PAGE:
Tuesday, December 3, 2013

A land of every man for their own

Kathmandu, capital of Nepal. A name that Swami Basho, my local yogi guide told me stood for 'Never-Ending Peace And Love.' And despite its status as a dirt-poor third world country, it still has the ability to evoke the senses and conjure up a sort of magic that only a different culture to that of your own can offer.
Kathmandu, from the outset, was a sort of madness. Hailing from the picturesque seaside city of Sydney, no amount of films or stories could have prepared me for what lay ahead upon arrival. I'd wondered what I'd gotten myself into on the cab ride to the hotel, a terrifying, smog-ridden journey through gravelly streets packed with tuk-tuks, motorcycles, women in sari's the colours of the rainbow and stray dogs. I'd gripped onto the upholstered seats and laughed, watching the driver's miniature prayer wheel on the dashboard spin around and around, apparently meant to make your dreams that little bit closer to becoming a reality at every turn.
First of all, there are no road rules in Kathmandu. It's a land of every man for their own, I'd found out. Surprisingly though, despite the number of beeps I heard (which rivalled the number of beeps from cars I'd ever heard in my lifetime) the roads were safe. In this city, there's no time for waiting on the curbside, the time was the present. And it was perfectly alright to march straight into a full intersection of moving traffic and not expect to get killed. There were no sidewalks, just potholded road and streetvendor stoops, awnings stretching as far as the eye could see.
It felt like the whole world was present, not just because of the variety of international tourists in Thamel but because of the all-encompassing racket and olfactory experiences. Old salesmen walked the streets, bodies hung with local wooden instruments with tiny bows that emitted an ancient sounding, high-pitched keen, yet was still shockingly beautiful. Incense was everywhere, so much so that it seemed part of the aura, not originating from any one location. And it was the sweetest thing I had ever smelt in my life, mixed in the haze of cloudy smog. Even now, when I catch a whiff of car exhaust, it takes me back to Kathmandu.
And the colours. Colours were everywhere, no space devoid of them. The rainbow of patterned scarves, felt items and novelty beanies in the markets, but also the scattered bunches of vibrant yellow marigolds, the saffron painted onto the temples, the dyed, blood-red rice on the pavement, snacks for overconfident monkeys. And the sunsets. Nowhere have I seen a sunset like the one I experienced on my second night there. The sky had turned the world into a haze of pink and deep purple, not just the skyline, but covering the pigeon-lined rooftops and temple-tops, reflected from the glass of windows.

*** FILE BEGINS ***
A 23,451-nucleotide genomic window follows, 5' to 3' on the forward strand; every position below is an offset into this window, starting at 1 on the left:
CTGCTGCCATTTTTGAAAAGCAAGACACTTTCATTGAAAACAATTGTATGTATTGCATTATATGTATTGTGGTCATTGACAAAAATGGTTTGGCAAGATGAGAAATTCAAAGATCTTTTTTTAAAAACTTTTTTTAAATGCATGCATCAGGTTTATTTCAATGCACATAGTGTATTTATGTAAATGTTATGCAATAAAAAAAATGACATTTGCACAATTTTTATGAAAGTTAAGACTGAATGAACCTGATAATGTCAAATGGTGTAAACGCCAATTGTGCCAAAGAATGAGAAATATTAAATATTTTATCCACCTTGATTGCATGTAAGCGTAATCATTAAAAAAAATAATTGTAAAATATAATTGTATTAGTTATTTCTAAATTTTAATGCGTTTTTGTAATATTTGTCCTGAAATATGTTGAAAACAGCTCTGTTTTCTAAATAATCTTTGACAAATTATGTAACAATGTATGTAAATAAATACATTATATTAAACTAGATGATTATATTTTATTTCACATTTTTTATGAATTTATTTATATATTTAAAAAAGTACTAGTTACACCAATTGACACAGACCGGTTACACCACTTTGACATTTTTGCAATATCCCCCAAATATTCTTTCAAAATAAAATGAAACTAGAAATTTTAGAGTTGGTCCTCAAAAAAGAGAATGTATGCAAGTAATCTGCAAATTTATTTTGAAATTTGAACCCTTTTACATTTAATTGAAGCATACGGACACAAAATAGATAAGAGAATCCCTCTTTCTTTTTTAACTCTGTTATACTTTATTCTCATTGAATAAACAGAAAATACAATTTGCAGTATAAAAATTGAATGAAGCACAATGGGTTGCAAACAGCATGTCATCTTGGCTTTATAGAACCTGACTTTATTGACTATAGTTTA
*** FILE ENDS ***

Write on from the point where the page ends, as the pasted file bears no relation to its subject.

Yet despite all of the beauty, the city was still riddled with unavoidable sadness. Young boys begged at car windows in traffic jams, women, arms laden with jewellery and trinkets, followed you for streets begging you to purchase, a man with stumps for legs dragged himself along, daughter at his side. And dogs, dogs everywhere. Placent dogs, lying curled in doorways and on the sides of roads, with distinctive bushy, curled tails. They looked like the unfortunate descendants of wolves. They'd roam the streets at night in packs, rifling through the piles of scattered rubble and trash. Even having heard of this kind of misfortune doesn't come close to experiencing it. It was all you could do to press some notes into the hands of beggars and hope you made any sort of difference.
Death, in this place, seems a very obvious thing. Not hushed up, not romanticised excessively. Traditionalised, of course, but that comes from centuries of practise. I saw my first dead body while in Nepal. Pashupatinath Temple, one of the world's holiest Hindu temples dedicated to the deity Shiva, located on the banks of the river Bagmati, was lined with smoking pyres. Though foreigners are forbidden to enter the temple, the banks of the river were shrouded in the thick smoke of burning bodies. We stood on a bridge, watching the rituals. Bodies were covered with vibrant orange shawls and laid to rest on stone jetties at the waters edge. Only men were present at the ceremony. People bathed in the water metres away, washing clothes, playing with children.
Things are simpler in that land, things we take for granted do not exist, but it doesn't necessarily mean that our beliefs are gospel. In Kathmandu, it was all too apparent that something in the Western world is rotten.
Despite hardship, all I saw was smiling faces, kind greetings, humility. I ate lunch in my guide's family home, a tiny, rectangular wooden shack that housed five, and I saw no signs of discontent. I saw old men bent under the weight of loads meant for wagons, plodding up hillsides so steep that I was still struggling at the base. I saw grown men holding hands, not afraid to show due affection.
I would return in a heartbeat.

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